Hair follicle-Structure, Functions, and Growth Phases
The hair follicle is a structure which appears like a bag or sac and the hair grows from it. The term hair follicle is derived from the latin word “follis”. Follis means a bag like structure. Hair follicles and hair are seen all over the body except some regions like our palms, soles, and lips.
The rate of growth of hair follicles differs in different people. But, the average rate at which the hair or the hair follicles grow is about half an inch per month. Do you want to know what is the structure of a hair follicle, all the parts present in the hair follicles complex and their cell cycle? Come let us discuss all the hair follicles.
The structure of a hair follicle:
There are many parts of a hair follicle. Let us start discussing the main parts of the follicles of hair.
Hair root is the part of the hair follicle that is buried beneath the skin. There are much more parts of the hair root. They are the papilla, germinal matrix and the bulb.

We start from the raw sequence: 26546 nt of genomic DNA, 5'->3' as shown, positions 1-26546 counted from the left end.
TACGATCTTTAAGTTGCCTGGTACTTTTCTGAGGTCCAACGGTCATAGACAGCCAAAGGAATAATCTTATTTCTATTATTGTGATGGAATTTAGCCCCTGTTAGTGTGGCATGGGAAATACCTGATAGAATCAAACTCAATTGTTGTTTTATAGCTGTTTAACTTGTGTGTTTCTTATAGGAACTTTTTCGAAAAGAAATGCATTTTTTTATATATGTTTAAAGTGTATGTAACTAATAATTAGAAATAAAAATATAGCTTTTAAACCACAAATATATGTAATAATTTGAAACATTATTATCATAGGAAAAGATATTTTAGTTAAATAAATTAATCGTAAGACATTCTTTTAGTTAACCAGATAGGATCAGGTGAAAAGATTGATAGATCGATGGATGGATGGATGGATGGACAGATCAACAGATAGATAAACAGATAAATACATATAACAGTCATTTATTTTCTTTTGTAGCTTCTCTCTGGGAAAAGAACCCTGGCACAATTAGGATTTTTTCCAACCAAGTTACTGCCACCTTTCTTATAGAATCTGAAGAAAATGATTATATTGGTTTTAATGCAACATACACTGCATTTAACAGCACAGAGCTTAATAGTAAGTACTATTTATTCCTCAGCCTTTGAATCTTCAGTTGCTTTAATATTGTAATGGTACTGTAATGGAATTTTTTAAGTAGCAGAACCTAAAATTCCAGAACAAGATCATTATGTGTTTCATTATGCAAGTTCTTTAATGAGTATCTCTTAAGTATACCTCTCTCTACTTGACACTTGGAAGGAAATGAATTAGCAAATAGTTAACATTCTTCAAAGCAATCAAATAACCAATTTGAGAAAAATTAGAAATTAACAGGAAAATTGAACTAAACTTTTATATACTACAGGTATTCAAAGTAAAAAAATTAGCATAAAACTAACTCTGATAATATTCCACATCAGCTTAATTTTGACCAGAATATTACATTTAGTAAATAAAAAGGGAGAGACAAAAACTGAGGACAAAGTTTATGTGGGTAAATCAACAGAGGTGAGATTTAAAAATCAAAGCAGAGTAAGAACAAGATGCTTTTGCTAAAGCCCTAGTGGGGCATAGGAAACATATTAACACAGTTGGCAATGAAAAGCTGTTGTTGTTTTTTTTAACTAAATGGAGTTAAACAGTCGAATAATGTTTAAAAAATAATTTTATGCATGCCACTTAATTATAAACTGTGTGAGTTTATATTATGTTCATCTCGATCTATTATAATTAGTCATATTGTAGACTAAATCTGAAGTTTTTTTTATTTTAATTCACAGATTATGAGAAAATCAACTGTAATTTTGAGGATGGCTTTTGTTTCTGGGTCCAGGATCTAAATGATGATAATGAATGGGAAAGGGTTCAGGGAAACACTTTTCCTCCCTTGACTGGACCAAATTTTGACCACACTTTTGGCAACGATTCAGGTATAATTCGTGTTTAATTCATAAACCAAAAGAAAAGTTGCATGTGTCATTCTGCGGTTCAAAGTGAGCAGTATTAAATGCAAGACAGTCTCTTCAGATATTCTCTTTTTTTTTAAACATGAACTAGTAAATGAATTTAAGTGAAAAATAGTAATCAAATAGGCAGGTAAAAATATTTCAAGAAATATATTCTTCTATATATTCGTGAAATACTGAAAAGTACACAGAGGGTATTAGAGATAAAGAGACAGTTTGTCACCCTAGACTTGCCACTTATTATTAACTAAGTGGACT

The papilla is the main part of the hair root. It is made up of connective tissue, which is the tissue which connects or binds many different types of cells and tissues. The papilla is also rich in many capillaries, which is called the capillary loop. There is no division of cells in the papilla, yet it is the biggest part of the hair root.
Germinal matrix is the part of the hair root that surrounds the papilla completely. It consists of many epithelial cells. It also contains another type of cells called the melanocytes.
Melanocytes are the cells which are responsible for the production of melanin, a pigment which is responsible for the color of our skin.
The bulb is the base of the hair root. There is an active division of the cells in the bulb. The division of the cells in the bulb leads to the production of the cells of the hair shaft.
This is the part of the hair which is visible above the skin or the layer called epidermis. The hair or the hair shaft is made up of many dead cells called keratinocytes or keratin.